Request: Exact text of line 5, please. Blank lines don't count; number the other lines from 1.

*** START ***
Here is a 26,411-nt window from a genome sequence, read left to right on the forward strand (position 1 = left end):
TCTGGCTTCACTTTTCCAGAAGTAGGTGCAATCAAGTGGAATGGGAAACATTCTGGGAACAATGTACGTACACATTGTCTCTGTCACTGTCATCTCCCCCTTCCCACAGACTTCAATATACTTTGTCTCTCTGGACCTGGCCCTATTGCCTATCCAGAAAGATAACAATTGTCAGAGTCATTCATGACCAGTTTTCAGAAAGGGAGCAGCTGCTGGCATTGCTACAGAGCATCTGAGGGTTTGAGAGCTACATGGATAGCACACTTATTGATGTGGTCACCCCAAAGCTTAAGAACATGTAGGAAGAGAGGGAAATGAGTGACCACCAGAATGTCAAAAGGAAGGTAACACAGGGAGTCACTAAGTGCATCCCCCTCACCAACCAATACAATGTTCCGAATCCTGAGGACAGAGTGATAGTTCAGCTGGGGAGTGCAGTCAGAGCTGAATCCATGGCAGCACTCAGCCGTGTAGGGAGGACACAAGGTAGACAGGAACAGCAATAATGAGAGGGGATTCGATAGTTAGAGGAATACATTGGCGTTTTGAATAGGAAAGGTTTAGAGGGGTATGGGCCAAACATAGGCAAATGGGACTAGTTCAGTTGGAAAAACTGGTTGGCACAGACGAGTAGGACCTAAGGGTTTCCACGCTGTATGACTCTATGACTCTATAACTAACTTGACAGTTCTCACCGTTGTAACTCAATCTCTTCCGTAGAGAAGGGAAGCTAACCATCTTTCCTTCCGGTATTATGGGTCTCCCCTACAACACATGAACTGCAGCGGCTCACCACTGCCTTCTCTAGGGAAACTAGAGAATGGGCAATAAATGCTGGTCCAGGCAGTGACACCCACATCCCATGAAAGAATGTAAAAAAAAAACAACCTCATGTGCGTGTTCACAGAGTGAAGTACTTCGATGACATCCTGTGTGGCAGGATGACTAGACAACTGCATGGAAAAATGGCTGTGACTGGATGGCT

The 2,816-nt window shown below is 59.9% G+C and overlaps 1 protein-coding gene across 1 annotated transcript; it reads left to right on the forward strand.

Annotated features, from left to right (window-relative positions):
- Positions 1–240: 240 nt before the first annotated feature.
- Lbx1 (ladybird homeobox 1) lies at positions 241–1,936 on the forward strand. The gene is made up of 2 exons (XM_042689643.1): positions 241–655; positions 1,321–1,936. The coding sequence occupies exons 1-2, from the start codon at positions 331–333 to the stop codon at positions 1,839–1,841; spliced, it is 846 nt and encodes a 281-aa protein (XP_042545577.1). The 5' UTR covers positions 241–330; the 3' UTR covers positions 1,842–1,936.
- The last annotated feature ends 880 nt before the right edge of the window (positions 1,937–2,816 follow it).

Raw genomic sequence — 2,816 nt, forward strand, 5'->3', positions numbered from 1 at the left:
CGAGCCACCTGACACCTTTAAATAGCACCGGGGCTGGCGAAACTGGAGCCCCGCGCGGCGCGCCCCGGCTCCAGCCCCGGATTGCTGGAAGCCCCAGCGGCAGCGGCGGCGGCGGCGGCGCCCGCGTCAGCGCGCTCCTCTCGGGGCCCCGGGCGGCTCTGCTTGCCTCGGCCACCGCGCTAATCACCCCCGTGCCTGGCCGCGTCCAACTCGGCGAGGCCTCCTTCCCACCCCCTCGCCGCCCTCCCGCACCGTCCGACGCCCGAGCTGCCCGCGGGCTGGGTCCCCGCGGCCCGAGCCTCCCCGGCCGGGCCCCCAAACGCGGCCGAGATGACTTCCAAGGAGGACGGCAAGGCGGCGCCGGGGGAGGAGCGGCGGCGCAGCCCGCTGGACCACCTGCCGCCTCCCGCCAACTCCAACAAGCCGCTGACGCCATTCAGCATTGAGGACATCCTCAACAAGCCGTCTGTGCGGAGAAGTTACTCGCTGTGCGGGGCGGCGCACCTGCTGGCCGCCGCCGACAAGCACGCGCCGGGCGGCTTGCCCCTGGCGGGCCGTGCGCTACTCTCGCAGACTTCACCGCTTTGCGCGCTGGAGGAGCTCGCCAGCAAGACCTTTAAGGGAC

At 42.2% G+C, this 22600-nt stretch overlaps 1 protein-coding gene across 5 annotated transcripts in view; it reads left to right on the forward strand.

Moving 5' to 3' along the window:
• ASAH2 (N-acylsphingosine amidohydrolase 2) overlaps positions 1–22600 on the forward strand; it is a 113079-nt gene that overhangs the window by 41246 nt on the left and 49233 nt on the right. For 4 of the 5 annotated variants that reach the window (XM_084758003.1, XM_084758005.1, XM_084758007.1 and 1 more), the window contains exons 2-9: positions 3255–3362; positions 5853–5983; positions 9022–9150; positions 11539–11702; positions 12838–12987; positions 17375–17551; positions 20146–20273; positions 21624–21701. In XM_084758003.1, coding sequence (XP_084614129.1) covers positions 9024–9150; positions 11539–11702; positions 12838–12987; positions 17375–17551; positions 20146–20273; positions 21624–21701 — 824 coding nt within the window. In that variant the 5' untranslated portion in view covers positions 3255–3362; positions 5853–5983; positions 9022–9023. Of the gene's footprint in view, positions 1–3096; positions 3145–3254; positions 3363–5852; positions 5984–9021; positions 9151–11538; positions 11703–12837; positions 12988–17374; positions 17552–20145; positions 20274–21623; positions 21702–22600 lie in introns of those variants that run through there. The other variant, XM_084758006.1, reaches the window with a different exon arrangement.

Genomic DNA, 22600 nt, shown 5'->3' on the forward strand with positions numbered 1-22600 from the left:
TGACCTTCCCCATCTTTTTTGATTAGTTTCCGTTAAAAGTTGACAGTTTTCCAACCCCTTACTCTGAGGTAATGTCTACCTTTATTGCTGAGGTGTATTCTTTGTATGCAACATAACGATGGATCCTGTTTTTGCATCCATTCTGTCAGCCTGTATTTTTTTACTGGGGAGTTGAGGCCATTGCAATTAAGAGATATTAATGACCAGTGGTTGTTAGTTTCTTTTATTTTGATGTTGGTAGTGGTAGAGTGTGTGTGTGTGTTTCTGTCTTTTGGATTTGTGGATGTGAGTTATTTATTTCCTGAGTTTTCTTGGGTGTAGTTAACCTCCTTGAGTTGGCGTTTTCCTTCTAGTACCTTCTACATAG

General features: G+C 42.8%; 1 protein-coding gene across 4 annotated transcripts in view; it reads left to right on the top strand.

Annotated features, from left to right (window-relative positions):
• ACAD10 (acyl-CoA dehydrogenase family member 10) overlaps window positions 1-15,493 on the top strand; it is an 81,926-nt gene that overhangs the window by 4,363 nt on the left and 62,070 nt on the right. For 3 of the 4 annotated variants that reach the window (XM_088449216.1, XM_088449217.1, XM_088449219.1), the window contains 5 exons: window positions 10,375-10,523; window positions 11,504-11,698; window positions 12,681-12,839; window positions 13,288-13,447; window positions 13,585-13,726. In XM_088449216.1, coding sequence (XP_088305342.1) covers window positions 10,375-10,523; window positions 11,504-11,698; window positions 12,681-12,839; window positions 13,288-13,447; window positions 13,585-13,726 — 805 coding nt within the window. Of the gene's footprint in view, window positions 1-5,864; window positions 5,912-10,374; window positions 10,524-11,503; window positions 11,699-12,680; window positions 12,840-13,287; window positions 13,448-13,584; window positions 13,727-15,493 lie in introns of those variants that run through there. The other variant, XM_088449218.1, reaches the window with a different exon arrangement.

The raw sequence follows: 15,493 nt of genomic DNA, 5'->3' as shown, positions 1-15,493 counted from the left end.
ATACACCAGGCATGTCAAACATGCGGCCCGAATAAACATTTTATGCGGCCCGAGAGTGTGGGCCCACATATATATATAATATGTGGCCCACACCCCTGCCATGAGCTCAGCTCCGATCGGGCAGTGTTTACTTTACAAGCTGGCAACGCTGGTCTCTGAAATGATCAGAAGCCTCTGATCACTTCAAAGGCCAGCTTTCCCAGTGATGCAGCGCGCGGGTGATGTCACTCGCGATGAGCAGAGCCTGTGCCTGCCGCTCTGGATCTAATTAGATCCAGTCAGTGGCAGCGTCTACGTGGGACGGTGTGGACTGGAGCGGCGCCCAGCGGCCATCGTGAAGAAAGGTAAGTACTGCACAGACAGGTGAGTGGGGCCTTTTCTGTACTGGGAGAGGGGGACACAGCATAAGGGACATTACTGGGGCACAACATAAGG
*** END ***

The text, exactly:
- Positions 1–240: 240 nt before the first annotated feature.